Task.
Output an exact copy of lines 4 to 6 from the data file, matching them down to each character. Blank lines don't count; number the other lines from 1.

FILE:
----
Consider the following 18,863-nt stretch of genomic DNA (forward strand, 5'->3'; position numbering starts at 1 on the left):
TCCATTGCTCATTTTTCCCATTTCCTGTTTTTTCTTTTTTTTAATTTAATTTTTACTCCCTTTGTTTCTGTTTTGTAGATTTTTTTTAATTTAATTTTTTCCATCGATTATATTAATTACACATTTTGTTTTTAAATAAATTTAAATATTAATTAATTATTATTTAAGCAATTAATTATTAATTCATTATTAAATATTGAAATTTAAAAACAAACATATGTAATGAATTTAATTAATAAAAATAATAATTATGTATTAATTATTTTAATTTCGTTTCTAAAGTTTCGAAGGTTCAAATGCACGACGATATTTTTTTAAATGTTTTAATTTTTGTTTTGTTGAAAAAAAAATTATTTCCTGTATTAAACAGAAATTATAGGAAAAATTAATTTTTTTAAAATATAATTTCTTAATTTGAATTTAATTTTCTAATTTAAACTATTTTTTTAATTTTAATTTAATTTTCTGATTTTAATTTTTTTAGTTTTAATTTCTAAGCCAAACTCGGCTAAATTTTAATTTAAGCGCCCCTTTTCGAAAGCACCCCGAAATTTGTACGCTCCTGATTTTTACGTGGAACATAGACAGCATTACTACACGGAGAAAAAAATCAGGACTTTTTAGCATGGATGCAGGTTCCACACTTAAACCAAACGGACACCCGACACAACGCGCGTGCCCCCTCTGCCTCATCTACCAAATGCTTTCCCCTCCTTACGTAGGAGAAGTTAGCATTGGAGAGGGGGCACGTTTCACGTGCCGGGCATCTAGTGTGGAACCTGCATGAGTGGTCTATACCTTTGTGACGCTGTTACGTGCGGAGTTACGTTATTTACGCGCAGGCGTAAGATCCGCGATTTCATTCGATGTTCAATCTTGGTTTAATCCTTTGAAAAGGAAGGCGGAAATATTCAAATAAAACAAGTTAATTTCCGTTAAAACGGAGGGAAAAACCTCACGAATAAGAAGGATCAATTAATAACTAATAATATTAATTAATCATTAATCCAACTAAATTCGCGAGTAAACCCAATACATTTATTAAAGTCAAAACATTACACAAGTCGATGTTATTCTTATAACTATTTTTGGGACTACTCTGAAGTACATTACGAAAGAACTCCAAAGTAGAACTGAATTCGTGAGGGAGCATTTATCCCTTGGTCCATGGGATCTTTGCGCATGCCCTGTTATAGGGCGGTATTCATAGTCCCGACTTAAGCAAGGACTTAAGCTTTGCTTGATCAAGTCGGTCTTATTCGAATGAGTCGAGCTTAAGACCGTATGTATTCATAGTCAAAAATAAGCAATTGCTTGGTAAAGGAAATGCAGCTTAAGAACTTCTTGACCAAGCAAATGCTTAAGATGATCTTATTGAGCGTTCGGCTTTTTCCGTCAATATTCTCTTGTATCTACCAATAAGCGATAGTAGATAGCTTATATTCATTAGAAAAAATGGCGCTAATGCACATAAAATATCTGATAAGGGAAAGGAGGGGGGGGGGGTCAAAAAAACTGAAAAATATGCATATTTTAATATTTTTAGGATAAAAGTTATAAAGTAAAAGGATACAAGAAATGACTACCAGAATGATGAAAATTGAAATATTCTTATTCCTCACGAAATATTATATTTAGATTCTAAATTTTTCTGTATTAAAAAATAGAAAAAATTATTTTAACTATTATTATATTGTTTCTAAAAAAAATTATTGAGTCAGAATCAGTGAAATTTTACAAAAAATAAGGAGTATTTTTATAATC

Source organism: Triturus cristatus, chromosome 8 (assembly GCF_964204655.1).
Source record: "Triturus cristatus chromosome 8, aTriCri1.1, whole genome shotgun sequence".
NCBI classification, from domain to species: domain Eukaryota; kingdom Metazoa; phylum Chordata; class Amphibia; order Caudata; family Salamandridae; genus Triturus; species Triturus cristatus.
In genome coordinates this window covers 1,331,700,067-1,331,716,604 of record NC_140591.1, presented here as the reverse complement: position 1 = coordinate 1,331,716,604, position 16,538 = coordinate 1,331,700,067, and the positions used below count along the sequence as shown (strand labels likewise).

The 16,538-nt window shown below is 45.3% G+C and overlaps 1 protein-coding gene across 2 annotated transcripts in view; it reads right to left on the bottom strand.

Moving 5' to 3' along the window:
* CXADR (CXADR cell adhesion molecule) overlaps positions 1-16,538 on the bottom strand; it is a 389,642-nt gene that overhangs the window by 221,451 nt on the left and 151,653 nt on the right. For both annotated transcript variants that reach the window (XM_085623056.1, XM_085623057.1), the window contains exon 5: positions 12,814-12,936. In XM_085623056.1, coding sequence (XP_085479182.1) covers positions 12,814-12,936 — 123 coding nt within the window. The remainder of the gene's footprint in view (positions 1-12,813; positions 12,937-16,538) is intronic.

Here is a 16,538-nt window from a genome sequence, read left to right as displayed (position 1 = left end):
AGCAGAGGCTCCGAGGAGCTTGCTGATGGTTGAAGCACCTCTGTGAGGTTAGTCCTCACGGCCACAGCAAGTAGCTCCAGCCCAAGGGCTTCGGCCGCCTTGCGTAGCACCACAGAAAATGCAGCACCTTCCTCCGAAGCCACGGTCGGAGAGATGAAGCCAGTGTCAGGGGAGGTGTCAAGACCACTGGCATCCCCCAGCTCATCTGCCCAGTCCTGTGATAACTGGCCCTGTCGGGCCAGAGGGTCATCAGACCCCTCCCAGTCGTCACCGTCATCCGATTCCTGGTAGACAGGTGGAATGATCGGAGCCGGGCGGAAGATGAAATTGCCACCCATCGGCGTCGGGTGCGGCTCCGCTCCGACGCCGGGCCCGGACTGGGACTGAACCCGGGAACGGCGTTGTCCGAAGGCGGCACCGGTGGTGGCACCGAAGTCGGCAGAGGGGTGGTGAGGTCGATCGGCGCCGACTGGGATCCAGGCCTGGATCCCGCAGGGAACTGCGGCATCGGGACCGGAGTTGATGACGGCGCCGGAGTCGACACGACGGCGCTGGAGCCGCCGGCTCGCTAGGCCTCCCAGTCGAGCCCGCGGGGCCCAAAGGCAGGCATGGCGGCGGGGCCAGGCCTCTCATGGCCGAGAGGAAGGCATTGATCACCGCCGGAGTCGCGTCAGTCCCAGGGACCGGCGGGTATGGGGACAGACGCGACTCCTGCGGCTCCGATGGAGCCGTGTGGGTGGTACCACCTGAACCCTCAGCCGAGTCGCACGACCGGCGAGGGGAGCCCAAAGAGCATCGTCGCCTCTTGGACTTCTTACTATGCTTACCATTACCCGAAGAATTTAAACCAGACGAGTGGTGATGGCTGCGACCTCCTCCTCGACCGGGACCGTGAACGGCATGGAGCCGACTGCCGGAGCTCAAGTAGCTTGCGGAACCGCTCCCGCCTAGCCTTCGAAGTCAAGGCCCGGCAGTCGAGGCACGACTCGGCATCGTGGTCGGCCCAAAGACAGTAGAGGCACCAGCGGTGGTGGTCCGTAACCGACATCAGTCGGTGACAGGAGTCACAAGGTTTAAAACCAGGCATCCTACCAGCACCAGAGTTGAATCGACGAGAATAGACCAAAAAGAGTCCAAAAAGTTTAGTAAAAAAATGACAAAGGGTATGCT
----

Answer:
Source record: "Triturus cristatus chromosome 8, aTriCri1.1, whole genome shotgun sequence".
NCBI classification, from domain to species: domain Eukaryota; kingdom Metazoa; phylum Chordata; class Amphibia; order Caudata; family Salamandridae; genus Triturus; species Triturus cristatus.
In genome coordinates this window covers 1,331,700,067-1,331,716,604 of record NC_140591.1, presented here as the reverse complement: position 1 = coordinate 1,331,716,604, position 16,538 = coordinate 1,331,700,067, and the positions used below count along the sequence as shown (strand labels likewise).